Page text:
The American way of torture


 “THIS GOVERNMENT does not torture people,” George Bush insisted to reporters last week. “We stick to U.S. law and our international obligations.”

You might not expect that a “leader of the free world” would have to make such a statement. But the head of the “world’s greatest democracy” was forced to publicly disavow a favorite tactic of dictators after new revelations of administration memos condoning the use of torture.

According to the New York Times, in 2005, despite previous public statements declaring torture to be “abhorrent both to American law and values and international norms,” the Justice Department drafted two internal memos providing a legal justification for brutal interrogation methods–which human rights activists widely consider to be torture–used by the Central Intelligence Agency.

The first secret memo–allegedly approved personally by then-Attorney General Alberto Gonzales over the objections of then-Deputy Attorney General James Comey–“provided explicit authorization to barrage terror suspects with a combination of painful physical and psychological tactics, including head-slapping, simulated drowning and frigid temperatures,” the Times report said.

The memo, the Times concluded, amounted to an “expansive endorsement of the harshest interrogation techniques ever used by the Central Intelligence Agency.”

In a second secret opinion issued in the summer of 2005, Justice Department officials argued that interrogation practices approved for the CIA did not, in some cases, violate pending congressional legislation prohibiting “cruel, inhuman and degrading” treatment of detainees.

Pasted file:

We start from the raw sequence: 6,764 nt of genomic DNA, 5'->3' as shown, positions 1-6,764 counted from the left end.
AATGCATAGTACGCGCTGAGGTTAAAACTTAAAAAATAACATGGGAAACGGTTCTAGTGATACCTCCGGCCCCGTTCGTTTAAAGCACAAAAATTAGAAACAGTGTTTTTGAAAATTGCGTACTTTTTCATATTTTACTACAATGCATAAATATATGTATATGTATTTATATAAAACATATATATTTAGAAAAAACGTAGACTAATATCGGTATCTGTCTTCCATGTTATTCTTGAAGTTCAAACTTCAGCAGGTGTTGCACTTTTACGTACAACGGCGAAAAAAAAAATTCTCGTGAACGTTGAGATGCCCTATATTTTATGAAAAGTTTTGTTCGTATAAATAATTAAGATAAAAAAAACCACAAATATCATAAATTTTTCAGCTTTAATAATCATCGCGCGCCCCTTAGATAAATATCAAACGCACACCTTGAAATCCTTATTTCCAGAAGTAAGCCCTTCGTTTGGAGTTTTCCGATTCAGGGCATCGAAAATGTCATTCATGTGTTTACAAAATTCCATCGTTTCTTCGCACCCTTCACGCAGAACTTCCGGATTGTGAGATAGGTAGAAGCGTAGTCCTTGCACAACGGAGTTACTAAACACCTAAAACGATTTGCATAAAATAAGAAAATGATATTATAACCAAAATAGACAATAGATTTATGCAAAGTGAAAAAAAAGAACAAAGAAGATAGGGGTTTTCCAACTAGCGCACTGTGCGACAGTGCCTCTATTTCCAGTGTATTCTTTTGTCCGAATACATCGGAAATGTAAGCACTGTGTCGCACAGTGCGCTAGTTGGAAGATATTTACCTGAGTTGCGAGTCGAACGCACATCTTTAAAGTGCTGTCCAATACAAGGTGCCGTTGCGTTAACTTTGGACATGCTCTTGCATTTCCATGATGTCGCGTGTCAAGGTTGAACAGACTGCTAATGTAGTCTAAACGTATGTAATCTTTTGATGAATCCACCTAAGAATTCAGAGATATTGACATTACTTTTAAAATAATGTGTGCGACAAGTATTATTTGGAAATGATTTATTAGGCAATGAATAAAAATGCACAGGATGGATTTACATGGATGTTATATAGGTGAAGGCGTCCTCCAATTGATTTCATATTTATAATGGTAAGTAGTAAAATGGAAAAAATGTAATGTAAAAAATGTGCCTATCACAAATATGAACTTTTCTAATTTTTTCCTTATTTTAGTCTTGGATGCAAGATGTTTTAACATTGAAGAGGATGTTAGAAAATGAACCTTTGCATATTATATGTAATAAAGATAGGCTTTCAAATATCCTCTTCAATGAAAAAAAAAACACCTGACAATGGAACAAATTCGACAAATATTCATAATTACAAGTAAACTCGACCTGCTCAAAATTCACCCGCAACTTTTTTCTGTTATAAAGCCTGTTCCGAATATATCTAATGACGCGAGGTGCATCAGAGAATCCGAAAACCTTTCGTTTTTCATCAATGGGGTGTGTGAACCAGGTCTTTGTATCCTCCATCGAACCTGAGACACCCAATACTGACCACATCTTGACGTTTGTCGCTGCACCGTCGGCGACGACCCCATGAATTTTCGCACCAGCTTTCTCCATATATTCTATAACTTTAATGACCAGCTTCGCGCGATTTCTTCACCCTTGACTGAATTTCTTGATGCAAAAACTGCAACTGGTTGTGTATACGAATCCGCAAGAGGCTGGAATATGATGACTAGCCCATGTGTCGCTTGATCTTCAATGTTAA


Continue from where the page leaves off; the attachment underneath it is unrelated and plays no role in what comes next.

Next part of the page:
In other words, while it was publicly denouncing torture, the Bush administration was reserving the right to use it.

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REVELATIONS OF torture are nothing new for the Bush administration. From the earliest days of the “war on terror,” the administration set the stage for the torture of detainees by refusing, among other things, to allow detainees rights under the Geneva Convention or other international laws.

Detainees were subjected to “interrogation tactics” that international law clearly defines as torture: slaps to the head, temperature extremes for hours at a time, sleep deprivation for days, sensory overload with blaring music, hours confined in “stress-and-duress” positions, and mock drowning or “waterboarding.”

The CIA seems to have chosen its methods carefully–after studying the interrogations carried out by governments known to torture.

According to the Times, “With virtually no experience in interrogations, the CIA had constructed its program in a few harried months by consulting Egyptian and Saudi intelligence officials and copying Soviet interrogation methods long used in training American servicemen to withstand capture.”

Meanwhile, the Justice Department and other Bush administration figures were ready to provide the legal justifications for torture.

As White House counsel, Alberto Gonzales advised Bush in January 2002 that the Geneva Conventions no longer applied. “[T]he war on terrorism is a new kind of war,” Gonzales wrote, “a new paradigm [that] renders obsolete Geneva‘s strict limitation on questioning of enemy prisoners and renders some of its provisions quaint.”

In 2002, the “Bybee memo,” named for former Assistant Attorney General Jay Bybee, argued that cruel, inhuman or degrading treatment only qualified as torture if an interrogator inflicted pain “equivalent in intensity to the pain accompanying serious physical injury, such as organ failure, impairment of bodily function or even death” on a detainee.

The barbarism inflicted by the U.S. was dragged out of the shadows by the Abu Ghraib prison scandal, when pictures of the abusive treatment of Iraqi prisoners by U.S. soldiers emerged in the media. Reports of U.S. interrogation tactics and the deaths of several prisoners in Afghanistan, Iraq and elsewhere revealed the scope of torture.